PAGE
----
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After the Ice Age : the return of life to glaciated North America

Author: E C Pielou
Publisher: Chicago : University of Chicago Press, 1991.
Edition/Format:   Book : EnglishView all editions and formats
Database:WorldCat
Summary:
Considers the land, the fresh water, the surrounding sea, the ice, and the climate of northern North America during the past 20,000 years, and how life found its way into this strange landscape. Also considers how the fossil evidence is interpreted.
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Material Type: Internet resource
Document Type: Book, Internet Resource
All Authors / Contributors: E C Pielou
ISBN: 0226668118 9780226668116 0226668126 9780226668123
OCLC Number: 21518147
Notes: Includes index.
Description: ix, 366 pages : illustrations, maps ; 24 cm
Contents: Part One: Preliminaries --
1. The Physical Setting --
The Changing Climate of the Last 20,000 Years --
The Dating Method --
The Ice Sheets --
Ice and Sea --
Ice and Fresh Water --
Ice and Atmosphere --
Ice-free Land: Refugia and Nunataks --
2. The Fossil Evidence --
Fossils --
Microfossils --
Pollen --
Sediment Cores and Pollen Diagrams --
Dating: The Radiocarbon Method --
Dating by Volcanic Ash Layers --
3. Interpreting the Evidence --
Some of the Problems --
Interpreting Pollen Diagrams --
Interpreting Geographical Range Maps: Animals --
Interpreting Geographical Range Maps: Plants --
4. The Migration of Vegetation --
Shifting Zones of Vegetation --
The Starting Conditions --
Conditions in the Newly Deglaciated Land --
The Invasion by Plants --
The Renewal of Vegetation --
Ecological Inertia --
Photoperiodism. Part Two: The Time of Maximum Ice --
5. Eighteen Thousand Years Ago: Life South of the Ice --
Large Mammals and Their Environments South of the Ice Sheets --
Human Life South of the Ice --
Plants South of the Ice Sheets --
6. The Coasts --
North America as an Extension of Asia --
The South Coast of Beringia --
The Western Edge of the Ice --
The East Coast Plains and Islands --
The East Coast Refugia --
7. Beringia and the Ice-free Corridor --
Beringia and Its Big Game --
Human Life in Beringia --
The Ice-free Corridor --
Refugia Near the Ice-free Corridor. Part Three: The Melting of the Ice --
8. The Ice Begins to Melt --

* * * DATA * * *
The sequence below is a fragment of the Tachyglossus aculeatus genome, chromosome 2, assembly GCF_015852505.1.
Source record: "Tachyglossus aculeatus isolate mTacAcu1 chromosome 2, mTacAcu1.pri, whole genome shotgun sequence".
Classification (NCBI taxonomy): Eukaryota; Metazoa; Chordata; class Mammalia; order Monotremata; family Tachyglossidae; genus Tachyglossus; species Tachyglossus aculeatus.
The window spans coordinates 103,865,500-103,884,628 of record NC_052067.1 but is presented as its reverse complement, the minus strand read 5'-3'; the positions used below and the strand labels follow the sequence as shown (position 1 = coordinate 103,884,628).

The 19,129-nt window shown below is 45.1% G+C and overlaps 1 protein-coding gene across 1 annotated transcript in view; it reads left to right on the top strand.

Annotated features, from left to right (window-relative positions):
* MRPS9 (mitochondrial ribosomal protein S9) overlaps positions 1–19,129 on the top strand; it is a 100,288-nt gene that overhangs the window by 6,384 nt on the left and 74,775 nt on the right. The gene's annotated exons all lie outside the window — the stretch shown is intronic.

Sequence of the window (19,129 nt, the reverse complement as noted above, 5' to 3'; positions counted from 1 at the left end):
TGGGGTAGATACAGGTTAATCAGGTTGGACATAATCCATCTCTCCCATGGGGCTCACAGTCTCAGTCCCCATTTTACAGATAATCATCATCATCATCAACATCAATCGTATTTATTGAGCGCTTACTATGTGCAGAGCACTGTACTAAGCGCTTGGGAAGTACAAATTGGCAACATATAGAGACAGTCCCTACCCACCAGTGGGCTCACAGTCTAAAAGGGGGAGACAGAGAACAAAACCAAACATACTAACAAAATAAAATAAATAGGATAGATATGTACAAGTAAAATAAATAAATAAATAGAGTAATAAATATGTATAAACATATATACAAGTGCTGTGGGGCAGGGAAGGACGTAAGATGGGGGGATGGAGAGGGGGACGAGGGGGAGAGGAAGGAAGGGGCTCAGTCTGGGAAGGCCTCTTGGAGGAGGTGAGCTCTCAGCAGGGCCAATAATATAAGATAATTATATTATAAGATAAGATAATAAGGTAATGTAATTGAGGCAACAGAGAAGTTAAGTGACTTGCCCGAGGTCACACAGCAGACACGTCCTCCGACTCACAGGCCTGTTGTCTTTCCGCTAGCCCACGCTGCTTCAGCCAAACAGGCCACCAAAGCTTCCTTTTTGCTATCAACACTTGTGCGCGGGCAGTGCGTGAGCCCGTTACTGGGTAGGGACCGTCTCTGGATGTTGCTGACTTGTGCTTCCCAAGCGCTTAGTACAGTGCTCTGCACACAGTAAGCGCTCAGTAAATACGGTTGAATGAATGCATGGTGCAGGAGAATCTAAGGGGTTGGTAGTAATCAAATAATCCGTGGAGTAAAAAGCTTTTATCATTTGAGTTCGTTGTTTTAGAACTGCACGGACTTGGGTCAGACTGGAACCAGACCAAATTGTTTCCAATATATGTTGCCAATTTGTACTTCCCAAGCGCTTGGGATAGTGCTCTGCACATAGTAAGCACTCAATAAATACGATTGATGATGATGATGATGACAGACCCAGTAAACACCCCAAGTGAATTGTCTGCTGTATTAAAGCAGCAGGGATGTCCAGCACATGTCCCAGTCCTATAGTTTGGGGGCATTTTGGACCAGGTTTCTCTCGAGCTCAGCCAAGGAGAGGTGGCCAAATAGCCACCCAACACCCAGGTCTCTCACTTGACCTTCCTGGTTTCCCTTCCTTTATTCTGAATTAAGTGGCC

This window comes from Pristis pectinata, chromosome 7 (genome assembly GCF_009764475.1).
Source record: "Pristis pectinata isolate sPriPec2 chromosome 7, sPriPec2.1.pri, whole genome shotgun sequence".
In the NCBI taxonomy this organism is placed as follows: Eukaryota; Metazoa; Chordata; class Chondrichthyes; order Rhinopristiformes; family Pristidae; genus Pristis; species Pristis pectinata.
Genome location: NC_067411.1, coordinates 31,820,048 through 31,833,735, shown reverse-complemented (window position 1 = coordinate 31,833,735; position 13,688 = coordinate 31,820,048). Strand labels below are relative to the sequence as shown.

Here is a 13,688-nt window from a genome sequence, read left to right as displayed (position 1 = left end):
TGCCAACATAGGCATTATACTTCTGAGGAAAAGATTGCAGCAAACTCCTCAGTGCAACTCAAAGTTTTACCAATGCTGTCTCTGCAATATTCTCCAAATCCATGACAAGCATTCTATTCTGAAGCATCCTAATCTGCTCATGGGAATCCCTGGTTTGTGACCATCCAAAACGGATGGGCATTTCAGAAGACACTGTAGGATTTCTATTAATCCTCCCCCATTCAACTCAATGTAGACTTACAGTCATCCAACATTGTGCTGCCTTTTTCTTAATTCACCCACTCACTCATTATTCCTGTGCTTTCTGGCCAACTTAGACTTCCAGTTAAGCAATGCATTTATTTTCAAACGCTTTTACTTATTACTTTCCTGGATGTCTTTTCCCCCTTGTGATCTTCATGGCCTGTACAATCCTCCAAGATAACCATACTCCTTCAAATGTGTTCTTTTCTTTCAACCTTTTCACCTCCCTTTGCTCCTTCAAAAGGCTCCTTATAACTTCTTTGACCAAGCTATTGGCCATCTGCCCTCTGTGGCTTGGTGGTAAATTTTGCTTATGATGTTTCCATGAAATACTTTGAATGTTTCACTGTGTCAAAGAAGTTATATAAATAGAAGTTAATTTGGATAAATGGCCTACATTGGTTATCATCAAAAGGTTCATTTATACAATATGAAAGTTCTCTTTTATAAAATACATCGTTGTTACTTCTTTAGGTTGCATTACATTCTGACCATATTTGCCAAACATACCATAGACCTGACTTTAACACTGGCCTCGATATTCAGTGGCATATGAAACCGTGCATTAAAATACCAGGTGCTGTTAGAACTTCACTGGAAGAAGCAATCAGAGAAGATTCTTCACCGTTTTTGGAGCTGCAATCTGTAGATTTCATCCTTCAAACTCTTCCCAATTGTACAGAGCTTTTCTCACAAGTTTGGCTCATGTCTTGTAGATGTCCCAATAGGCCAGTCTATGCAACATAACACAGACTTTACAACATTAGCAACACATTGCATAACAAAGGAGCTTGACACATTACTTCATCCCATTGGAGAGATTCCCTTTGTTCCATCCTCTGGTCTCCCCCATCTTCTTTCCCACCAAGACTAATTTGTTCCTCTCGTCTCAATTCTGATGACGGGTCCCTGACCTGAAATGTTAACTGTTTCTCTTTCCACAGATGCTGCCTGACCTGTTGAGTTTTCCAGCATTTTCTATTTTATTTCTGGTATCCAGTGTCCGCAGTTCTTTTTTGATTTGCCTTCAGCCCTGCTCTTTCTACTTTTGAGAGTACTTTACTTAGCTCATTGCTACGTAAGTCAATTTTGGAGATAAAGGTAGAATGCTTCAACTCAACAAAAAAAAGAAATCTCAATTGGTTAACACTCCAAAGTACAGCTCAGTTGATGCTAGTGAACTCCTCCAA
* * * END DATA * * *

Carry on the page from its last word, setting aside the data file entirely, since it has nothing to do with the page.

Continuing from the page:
South of the Ice: Tundra --
South of the Ice: Forest Parkland and Muskeg --
Stagnant Ice --
Superglacial and Ice-walled Lakes and Their Ecology --
9. The Great Proglacial Lakes --
Glacial Lakes Missoula and Columbia --
Migration from Bergingia --
Glacial Lakes Agassiz and McConnell --
The Precursors of the Great Lakes and Glacial Lake Ojibway --
10. The Rising Sea --
The Sundering of Beringia --
The Atlantic Shore --
The Atlantic Coastlands --
The champlain Sea --
The Tyrell Sea. Part Four: The Pleistocene/Holocene Transition --
11. The End of an Epoch --
The End of the Pleistocene --
The Changing Forest --
The Prairie Grasslands --
Transition in the West: The Interior --
Transition in the West: The Coast --
Beringia at the Turn of the Epoch --
12. The Great Wave of Extinctions --
Extinction Waves: When, Where, and What --
The Prehistoric Overkill Hypothesis --
The Arguments against Overkill --
Changing Environment Theories --
Extinct Birds --
Part Five: Our Present Epoch, The Holocene --
13. The Great Warmth --
Some Northward Shifts of Northern Limits --
The Hypsithermal at Sea --
The Hypsithermal in the Mountains --
Refugia from the Drought --
Human Life in the Hypsithermal --
14. The Neoglaciation --
The Spread of Muskeg --
Increased Rain in the Prairies --
The Shifting Ranges of Forest Tree Species --
The Neoglacial and the Northern Treeline --
Refugia Reestablished --
Respites in the Neoglaciation --
The Little Ice Age --
Epilogue --
Appendix 1: Names of Species: English and Latin --
Appendix 2: Names of Species: Latin and English.
Responsibility: E.C. Pielou.
More information:

Abstract:

Considers the land, the fresh water, the surrounding sea, the ice, and the climate of northern North America during the past 20,000 years, and how life found its way into this strange landscape. Also considers how the fossil evidence is interpreted.

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Linked Data


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